The ISS staff includes (from left) academic adviser Joe Hannah, senior academic adviser Aimee Kelly, director of academic services Mel Wensel, ISS director and geography and international studies professor Matt Sparke, and ISS core faculty Polly Myers, Lauren Hartzell Nichols, and Megan Carney (not pictured).

Chris Land says the Facebook page helps him feel connected despite being half a world away. “People share common issues or interesting articles related to our studies in the social sciences, or they just jump on to say ‘Go Dawgs!’ on game day,” he says of the site. “That, along with the UW’s strong social media presence, makes me feel like I am back in Washington and a part of the community.”

Land also sings the praises of the program’s advisers and faculty, describing them as “immensely helpful, very supportive, and extremely accessible.”  Matt Sparke, professor of international studies and geography and director of ISS, explains that some faculty joined the program to be part of an innovative new venture while others welcomed the opportunity to reach an adult population of underserved students. For both groups, the experience has exceeded their expectations.

“I don’t think many of the faculty fully anticipated the enjoyment of teaching online and the thrill of seeing how rich the student-faculty exchanges are,” says Sparke. “Faculty have spontaneously contacted us to say, ‘This is amazing. I know what my students are thinking. When I was in a large lecture hall, I thought I knew what they were thinking, but I didn’t have this clear and constant sense of it.’ That was really eye-opening for them.”

Sparke is quick to point out that the campus classroom and the online experience each have their own strengths. “There is magic in the lecture hall,” he says. “I don’t want to deny that. There are moments of connection when students’ minds are really set on fire by new ideas. But I think there’s equally a kind of magic that happens in the online teaching space. You have people with really interesting real-world experiences to bring to those discussions. We’ve got people coming to an online class from Korea and Cuba and Europe, and from different parts of Washington state, including two tribal students joining us this year. That brings so much diversity to the conversation.”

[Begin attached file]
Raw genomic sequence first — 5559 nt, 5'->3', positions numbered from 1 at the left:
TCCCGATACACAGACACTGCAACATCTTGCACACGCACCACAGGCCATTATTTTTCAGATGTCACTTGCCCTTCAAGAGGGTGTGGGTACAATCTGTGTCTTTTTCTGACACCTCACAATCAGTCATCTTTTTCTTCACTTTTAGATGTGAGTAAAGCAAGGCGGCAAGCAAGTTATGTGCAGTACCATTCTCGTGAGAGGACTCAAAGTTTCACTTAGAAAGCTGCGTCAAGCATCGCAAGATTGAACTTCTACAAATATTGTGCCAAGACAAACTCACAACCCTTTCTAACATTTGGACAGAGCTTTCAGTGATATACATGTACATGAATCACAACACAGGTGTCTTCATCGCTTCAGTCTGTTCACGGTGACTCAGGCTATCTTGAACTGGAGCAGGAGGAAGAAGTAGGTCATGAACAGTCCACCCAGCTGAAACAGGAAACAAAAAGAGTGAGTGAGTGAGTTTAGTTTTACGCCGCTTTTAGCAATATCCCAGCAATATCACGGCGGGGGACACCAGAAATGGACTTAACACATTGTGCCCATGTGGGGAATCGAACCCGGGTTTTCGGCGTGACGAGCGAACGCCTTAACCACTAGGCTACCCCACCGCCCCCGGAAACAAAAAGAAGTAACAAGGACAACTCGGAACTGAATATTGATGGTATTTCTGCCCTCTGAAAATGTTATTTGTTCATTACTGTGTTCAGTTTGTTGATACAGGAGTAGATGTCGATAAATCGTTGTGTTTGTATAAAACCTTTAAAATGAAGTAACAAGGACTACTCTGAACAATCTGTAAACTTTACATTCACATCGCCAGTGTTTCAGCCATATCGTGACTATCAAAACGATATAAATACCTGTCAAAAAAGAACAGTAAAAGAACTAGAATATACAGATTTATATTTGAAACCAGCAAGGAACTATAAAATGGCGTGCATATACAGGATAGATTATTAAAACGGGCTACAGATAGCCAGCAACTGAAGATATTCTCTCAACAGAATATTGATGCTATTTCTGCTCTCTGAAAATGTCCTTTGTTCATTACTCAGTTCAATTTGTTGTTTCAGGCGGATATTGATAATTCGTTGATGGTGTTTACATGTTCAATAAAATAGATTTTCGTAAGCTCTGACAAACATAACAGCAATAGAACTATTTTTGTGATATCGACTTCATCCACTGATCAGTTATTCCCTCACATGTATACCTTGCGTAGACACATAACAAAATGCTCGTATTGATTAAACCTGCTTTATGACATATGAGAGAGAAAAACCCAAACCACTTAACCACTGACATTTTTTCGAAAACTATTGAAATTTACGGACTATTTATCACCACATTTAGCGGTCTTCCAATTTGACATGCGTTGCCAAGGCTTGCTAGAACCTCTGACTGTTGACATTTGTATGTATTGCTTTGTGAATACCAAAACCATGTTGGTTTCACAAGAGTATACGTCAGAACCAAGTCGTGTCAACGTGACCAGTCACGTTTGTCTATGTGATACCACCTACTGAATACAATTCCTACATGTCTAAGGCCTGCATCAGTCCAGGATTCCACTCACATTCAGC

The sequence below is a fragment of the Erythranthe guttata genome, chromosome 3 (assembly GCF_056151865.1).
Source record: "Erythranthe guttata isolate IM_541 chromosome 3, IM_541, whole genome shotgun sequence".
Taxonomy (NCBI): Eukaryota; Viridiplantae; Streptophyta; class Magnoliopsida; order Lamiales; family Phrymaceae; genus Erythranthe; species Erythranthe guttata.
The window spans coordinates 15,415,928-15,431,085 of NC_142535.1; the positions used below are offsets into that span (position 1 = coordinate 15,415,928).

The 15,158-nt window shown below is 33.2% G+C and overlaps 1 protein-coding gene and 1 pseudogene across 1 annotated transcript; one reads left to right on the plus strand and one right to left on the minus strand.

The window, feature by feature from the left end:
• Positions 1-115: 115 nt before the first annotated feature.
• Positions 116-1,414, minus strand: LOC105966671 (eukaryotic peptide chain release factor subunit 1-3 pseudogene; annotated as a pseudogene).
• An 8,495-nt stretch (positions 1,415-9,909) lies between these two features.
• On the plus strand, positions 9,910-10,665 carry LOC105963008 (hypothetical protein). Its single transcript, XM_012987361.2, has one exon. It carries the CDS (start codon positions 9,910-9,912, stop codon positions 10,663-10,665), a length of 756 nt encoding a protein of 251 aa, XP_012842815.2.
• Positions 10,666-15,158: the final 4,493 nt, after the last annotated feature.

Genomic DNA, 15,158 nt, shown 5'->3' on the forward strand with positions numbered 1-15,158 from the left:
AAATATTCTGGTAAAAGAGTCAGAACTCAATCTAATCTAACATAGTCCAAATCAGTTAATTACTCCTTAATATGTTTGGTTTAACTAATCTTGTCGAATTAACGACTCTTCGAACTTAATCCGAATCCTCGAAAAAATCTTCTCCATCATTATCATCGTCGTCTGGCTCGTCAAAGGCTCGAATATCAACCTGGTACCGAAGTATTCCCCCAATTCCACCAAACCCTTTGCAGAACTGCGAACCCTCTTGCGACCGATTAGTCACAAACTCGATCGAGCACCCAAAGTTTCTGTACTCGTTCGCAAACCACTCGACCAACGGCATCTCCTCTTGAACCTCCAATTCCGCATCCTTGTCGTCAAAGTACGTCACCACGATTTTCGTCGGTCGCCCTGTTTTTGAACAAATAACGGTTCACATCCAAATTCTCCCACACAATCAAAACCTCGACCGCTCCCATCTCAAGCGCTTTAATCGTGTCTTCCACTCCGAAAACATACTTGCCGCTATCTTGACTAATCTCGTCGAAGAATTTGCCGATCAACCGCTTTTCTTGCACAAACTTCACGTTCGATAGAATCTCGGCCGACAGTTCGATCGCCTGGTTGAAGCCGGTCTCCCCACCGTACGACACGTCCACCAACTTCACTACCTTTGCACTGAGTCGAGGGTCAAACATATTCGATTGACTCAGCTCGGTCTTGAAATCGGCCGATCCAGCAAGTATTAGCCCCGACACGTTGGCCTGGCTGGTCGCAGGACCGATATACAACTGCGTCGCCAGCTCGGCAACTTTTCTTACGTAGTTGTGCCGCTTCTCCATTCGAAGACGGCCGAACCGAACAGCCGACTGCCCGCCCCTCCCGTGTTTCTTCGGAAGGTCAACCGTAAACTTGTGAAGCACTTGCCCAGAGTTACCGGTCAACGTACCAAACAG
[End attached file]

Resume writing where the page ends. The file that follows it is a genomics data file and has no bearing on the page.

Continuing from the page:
Next month, 17 students from the program’s first entering class will graduate. Others will take a little longer, having arrived with fewer credits or competing commitments. ISS offers the option to take a quarter off as needed, as a student in the Army Reserve did when he was deployed last winter.

That flexibility, so appealing to students, makes budgetary planning a challenge for the self-sustaining program. But Sparke remains undaunted, and eager to watch the program mature.

“It’s exhilarating to be part of this,” he says. “It’s allowed so many of us to see the UW in genuinely boundless ways.”

For more about the Integrated Social Sciences program, visit www.socialsciencesonline.uw.edu.

More Stories

headshot of Trey Causey

Working Toward Responsible AI

Artificial intelligence (AI) is an essential tool at Indeed, a global job-matching and hiring platform. Trey Causey (2009) works to ensure that the company's AI promotes equity and fairness. 

UW quad with cherry trees blooming

Four Students Shine as 2024 Dean's Medalists

Meet the four new graduates honored as College of Arts & Sciences Dean's Medalists for 2024. 

Markus Teuton playing guitar on stage

Celebrating Contemporary Indigenous Music

Markus Teuton, a musician and citizen of Cherokee Nation, explores contemporary Indigenous music through his academic work and as host of “Indigenous Jazz,” a radio show.